A report released late last week for the nation’s capital calls for a new regulated entity known as a microgrid operator, part of the city’s far-reaching effort to modernize its electric grid.
The 433-page report came out of a multi-year effort launched in June 2015 by the Public Service Commission of the District of Columbia. The effort was later named Modernizing the Energy Delivery System for Increased Sustainability or MEDSIS
The city had faced something of a crisis — or at last embarrassment — when in April 2015 several key buildings lost power, including the White House, the Smithsonian, the Department of Energy, the Justice Department, the University of Maryland and parts of the subway.
The multi-stage proceeding that followed brought together 242 stakeholders over the last year to participate in a series of working groups. The recommendations are compiled in the report, which focuses not only on microgrids but also related distributed energy issues involving non-wires alternatives, data and information, rate design, and customer service.
Under the microgrid proposal, the public service commission would require that any microgrid in the city that has multiple customers be run by a regulated operator. Microgrids with just one customer would not need an operator.
What a microgrid operator is not
The microgrid operator would be neither an electric utility nor a competitive retail supplier, but another kind of entity, regulated under a “light touch” — at least as advocated by the district’s Department of Energy and Environment. That means the operator would ensure the microgrid complies with the district’s energy goals, but not face the level of scrutiny that a utility does.
The Microgrid Resources Coalition (MRC), an advocacy group for microgrids, supports the idea of a microgrid operator. The report described the MRC vision as allowing an operator to:
- Arrange for the operations and maintenance services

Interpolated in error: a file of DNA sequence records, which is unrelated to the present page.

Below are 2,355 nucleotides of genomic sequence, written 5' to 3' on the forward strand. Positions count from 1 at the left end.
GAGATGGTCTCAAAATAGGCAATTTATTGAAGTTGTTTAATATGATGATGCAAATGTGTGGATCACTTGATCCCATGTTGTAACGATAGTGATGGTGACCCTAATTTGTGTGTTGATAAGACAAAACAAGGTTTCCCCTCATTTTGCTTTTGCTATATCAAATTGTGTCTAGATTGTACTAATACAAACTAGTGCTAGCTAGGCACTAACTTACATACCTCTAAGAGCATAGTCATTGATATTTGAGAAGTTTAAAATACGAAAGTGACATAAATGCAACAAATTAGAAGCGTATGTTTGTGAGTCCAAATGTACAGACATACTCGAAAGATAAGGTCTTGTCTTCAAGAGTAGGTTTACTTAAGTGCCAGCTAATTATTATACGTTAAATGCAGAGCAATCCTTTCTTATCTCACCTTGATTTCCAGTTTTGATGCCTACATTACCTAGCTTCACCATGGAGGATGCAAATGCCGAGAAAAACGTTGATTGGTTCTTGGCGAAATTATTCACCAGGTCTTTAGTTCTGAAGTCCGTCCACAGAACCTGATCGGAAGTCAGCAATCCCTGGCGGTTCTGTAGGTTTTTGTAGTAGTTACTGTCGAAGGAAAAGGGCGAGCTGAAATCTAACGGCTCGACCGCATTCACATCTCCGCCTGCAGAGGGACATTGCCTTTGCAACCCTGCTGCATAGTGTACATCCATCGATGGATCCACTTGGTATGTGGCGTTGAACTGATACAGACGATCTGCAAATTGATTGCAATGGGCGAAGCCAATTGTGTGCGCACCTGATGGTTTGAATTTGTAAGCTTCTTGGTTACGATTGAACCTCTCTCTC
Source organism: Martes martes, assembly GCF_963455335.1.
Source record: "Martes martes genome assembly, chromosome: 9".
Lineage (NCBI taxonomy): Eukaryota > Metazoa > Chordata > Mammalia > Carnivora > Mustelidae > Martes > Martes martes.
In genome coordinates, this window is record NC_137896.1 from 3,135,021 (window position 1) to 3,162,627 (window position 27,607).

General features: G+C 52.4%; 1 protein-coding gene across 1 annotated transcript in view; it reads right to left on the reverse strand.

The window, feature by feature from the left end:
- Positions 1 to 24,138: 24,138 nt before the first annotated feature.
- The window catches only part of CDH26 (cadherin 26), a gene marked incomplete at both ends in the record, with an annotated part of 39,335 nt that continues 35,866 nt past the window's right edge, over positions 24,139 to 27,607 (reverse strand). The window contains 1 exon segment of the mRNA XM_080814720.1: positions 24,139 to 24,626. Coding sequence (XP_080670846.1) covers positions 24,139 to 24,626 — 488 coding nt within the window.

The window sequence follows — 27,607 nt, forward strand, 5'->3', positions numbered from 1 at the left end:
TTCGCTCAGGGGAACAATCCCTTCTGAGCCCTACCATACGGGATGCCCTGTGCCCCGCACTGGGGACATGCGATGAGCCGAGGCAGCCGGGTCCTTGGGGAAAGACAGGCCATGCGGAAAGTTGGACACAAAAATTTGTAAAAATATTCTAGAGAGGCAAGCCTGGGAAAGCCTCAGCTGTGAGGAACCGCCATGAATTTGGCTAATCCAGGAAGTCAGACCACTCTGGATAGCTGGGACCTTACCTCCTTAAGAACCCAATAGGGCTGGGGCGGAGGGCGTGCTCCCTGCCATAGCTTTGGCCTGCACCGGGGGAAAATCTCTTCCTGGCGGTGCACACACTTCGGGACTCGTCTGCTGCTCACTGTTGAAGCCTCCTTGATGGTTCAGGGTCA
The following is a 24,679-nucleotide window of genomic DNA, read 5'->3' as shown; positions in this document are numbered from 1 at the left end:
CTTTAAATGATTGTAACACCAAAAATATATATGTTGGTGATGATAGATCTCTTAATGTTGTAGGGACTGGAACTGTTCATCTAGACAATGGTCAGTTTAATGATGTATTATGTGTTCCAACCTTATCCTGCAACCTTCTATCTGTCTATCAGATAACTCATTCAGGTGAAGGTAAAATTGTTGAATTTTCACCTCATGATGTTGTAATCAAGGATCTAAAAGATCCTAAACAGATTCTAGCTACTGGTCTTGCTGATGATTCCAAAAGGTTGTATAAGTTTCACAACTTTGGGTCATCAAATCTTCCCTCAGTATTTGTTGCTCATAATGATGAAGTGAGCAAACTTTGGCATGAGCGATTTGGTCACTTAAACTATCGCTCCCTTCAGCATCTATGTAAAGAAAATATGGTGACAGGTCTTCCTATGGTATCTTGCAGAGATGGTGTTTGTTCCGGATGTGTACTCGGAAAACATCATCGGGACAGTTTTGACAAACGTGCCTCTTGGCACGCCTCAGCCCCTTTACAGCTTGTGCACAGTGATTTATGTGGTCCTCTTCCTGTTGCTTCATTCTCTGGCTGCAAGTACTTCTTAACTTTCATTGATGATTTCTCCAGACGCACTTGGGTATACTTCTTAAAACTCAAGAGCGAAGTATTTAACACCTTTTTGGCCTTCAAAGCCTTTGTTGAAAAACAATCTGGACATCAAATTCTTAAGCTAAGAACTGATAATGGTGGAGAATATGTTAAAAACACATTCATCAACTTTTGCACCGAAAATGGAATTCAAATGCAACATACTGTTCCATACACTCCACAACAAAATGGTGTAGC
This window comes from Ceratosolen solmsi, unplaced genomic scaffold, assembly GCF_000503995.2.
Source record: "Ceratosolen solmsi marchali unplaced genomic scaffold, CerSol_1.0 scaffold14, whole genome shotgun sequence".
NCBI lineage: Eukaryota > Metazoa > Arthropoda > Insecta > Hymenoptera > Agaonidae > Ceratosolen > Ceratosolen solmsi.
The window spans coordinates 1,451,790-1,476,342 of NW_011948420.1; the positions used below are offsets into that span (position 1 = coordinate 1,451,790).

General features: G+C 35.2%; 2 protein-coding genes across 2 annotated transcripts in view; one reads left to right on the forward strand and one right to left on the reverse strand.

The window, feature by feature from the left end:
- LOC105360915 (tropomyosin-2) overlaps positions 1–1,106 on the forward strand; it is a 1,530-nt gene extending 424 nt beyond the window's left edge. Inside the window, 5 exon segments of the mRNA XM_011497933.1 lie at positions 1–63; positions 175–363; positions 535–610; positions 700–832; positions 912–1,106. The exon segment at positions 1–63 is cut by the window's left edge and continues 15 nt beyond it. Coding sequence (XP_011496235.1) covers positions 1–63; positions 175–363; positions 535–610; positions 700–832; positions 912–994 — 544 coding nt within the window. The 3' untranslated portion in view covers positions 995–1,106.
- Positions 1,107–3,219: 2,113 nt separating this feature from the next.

- Coordinate operations and offtake of on-site distributed energy resources
- Coordinate the operations of the microgrid distribution system
- Arrange for microgrid metering configurations
- Retain an electricity supplier for imports as well as to manage the billing of microgrid users
- Retain a curtailment service provider or another type of PJM market integrator/power marketer
Utility interests, generally oppose the idea of light regulation for a microgrid operator, according to the report.
Pepco, which serves 883,000 customers in the district and Maryland, says the idea undermines the Pepco monopoly. The utility also argues in the proceeding that the commission should regulate microgrid retail rates as it does utility rates.
The Edison Electric Institute, an advocacy organization for investor-owned utilities, says that if a microgrid provides the same service as Pepco then it should be subject to the same type and level of regulation as the utility.
The report proposes the commission decide on appropriate regulation for microgrids pertaining to consumer rights and responsibilities, customer protection, customer choice, electricity quality of service, renewable portfolio standards, fuel mix/emissions requirements, construction and permitting, safety and electric code standards.
The report also contemplates the commission creating a microgrid tariff.
The tariff transaction would be between a microgrid customer and the utility and could include: fixed charges, time-of-use charges, volumetric charges, payments and/or credits for export, and demand charges.
The DOEE supports tariffs that accounts for benefits provided to the macrogrid by the microgrid and benefits provided to the microgrid by the macrogrid. This would include the value of microgrid resilience.
Resilience factored into tariff
“Resilience value is a critical part of the value stack of microgrids. DOEE believes it is untenable to create a microgrid tariff that does not capture, in some way, the value of resiliency,” says in the report.
Determining a resilience value isn’t easy, the report says, but that the commission should attempt to do so for at least some types of microgrids, such as those serving commercial operations.
The report also explores utility cost recovery of microgrids, inconnection rules, and use of city funds for microgrid pilot projects.
The recommendations in the report require commission action. The report was prepared for the commission by the Smart Electric Power Alliance and is available on the commission site,
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